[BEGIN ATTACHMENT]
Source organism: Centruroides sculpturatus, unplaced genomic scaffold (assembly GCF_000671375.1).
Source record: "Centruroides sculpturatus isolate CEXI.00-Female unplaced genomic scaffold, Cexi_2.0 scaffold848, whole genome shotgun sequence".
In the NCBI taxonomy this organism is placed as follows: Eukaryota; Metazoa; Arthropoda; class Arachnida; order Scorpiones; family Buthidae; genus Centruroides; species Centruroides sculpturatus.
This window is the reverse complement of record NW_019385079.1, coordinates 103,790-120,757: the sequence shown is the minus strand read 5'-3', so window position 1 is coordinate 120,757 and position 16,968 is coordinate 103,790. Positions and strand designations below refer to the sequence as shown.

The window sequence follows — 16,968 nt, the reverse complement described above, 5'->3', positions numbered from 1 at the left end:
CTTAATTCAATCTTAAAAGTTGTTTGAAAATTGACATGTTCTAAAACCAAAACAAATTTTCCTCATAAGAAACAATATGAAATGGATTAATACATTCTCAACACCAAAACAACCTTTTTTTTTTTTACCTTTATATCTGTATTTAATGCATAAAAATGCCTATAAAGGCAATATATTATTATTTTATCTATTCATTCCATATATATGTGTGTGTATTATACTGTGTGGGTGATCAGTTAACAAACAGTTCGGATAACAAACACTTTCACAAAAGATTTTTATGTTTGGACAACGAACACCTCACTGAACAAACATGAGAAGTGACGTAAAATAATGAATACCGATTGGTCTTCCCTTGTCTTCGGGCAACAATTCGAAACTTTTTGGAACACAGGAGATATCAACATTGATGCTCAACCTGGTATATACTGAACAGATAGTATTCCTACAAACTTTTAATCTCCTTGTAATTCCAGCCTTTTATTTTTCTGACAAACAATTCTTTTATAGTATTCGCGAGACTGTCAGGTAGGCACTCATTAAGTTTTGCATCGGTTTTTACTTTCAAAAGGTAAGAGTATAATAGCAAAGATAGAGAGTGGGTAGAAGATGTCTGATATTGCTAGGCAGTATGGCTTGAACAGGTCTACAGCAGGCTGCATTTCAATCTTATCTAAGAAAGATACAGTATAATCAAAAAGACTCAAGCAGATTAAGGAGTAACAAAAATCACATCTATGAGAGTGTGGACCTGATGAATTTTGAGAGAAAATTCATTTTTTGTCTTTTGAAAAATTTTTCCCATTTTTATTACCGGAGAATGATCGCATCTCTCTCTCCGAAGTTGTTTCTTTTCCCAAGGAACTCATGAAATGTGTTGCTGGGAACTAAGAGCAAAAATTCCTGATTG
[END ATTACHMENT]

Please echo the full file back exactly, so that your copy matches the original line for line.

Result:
Source organism: Centruroides sculpturatus, unplaced genomic scaffold (assembly GCF_000671375.1).
Source record: "Centruroides sculpturatus isolate CEXI.00-Female unplaced genomic scaffold, Cexi_2.0 scaffold848, whole genome shotgun sequence".
In the NCBI taxonomy this organism is placed as follows: Eukaryota; Metazoa; Arthropoda; class Arachnida; order Scorpiones; family Buthidae; genus Centruroides; species Centruroides sculpturatus.
This window is the reverse complement of record NW_019385079.1, coordinates 103,790-120,757: the sequence shown is the minus strand read 5'-3', so window position 1 is coordinate 120,757 and position 16,968 is coordinate 103,790. Positions and strand designations below refer to the sequence as shown.

The window sequence follows — 16,968 nt, the reverse complement described above, 5'->3', positions numbered from 1 at the left end:
CTTAATTCAATCTTAAAAGTTGTTTGAAAATTGACATGTTCTAAAACCAAAACAAATTTTCCTCATAAGAAACAATATGAAATGGATTAATACATTCTCAACACCAAAACAACCTTTTTTTTTTTTACCTTTATATCTGTATTTAATGCATAAAAATGCCTATAAAGGCAATATATTATTATTTTATCTATTCATTCCATATATATGTGTGTGTATTATACTGTGTGGGTGATCAGTTAACAAACAGTTCGGATAACAAACACTTTCACAAAAGATTTTTATGTTTGGACAACGAACACCTCACTGAACAAACATGAGAAGTGACGTAAAATAATGAATACCGATTGGTCTTCCCTTGTCTTCGGGCAACAATTCGAAACTTTTTGGAACACAGGAGATATCAACATTGATGCTCAACCTGGTATATACTGAACAGATAGTATTCCTACAAACTTTTAATCTCCTTGTAATTCCAGCCTTTTATTTTTCTGACAAACAATTCTTTTATAGTATTCGCGAGACTGTCAGGTAGGCACTCATTAAGTTTTGCATCGGTTTTTACTTTCAAAAGGTAAGAGTATAATAGCAAAGATAGAGAGTGGGTAGAAGATGTCTGATATTGCTAGGCAGTATGGCTTGAACAGGTCTACAGCAGGCTGCATTTCAATCTTATCTAAGAAAGATACAGTATAATCAAAAAGACTCAAGCAGATTAAGGAGTAACAAAAATCACATCTATGAGAGTGTGGACCTGATGAATTTTGAGAGAAAATTCATTTTTTGTCTTTTGAAAAATTTTTCCCATTTTTATTACCGGAGAATGATCGCATCTCTCTCTCCGAAGTTGTTTCTTTTCCCAAGGAACTCATGAAATGTGTTGCTGGGAACTAAGAGCAAAAATTCCTGATTG